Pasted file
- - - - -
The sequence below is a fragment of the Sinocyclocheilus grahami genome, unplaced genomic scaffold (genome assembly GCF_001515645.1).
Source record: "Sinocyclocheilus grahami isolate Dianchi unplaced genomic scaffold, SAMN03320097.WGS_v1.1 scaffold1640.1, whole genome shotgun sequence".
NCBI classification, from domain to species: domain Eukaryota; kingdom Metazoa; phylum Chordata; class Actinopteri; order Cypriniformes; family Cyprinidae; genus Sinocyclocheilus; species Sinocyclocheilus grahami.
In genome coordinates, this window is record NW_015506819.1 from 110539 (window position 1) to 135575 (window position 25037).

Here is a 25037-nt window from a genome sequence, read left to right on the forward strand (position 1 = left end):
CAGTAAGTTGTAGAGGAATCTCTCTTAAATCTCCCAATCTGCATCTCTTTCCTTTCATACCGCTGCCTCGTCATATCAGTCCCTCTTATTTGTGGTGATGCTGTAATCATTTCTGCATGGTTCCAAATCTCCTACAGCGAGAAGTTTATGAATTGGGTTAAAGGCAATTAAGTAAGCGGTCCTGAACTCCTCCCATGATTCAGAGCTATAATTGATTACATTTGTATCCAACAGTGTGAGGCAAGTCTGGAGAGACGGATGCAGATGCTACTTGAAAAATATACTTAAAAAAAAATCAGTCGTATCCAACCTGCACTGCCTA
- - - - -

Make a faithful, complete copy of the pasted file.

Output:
The sequence below is a fragment of the Sinocyclocheilus grahami genome, unplaced genomic scaffold (genome assembly GCF_001515645.1).
Source record: "Sinocyclocheilus grahami isolate Dianchi unplaced genomic scaffold, SAMN03320097.WGS_v1.1 scaffold1640.1, whole genome shotgun sequence".
NCBI classification, from domain to species: domain Eukaryota; kingdom Metazoa; phylum Chordata; class Actinopteri; order Cypriniformes; family Cyprinidae; genus Sinocyclocheilus; species Sinocyclocheilus grahami.
In genome coordinates, this window is record NW_015506819.1 from 110539 (window position 1) to 135575 (window position 25037).

Here is a 25037-nt window from a genome sequence, read left to right on the forward strand (position 1 = left end):
CAGTAAGTTGTAGAGGAATCTCTCTTAAATCTCCCAATCTGCATCTCTTTCCTTTCATACCGCTGCCTCGTCATATCAGTCCCTCTTATTTGTGGTGATGCTGTAATCATTTCTGCATGGTTCCAAATCTCCTACAGCGAGAAGTTTATGAATTGGGTTAAAGGCAATTAAGTAAGCGGTCCTGAACTCCTCCCATGATTCAGAGCTATAATTGATTACATTTGTATCCAACAGTGTGAGGCAAGTCTGGAGAGACGGATGCAGATGCTACTTGAAAAATATACTTAAAAAAAAATCAGTCGTATCCAACCTGCACTGCCTA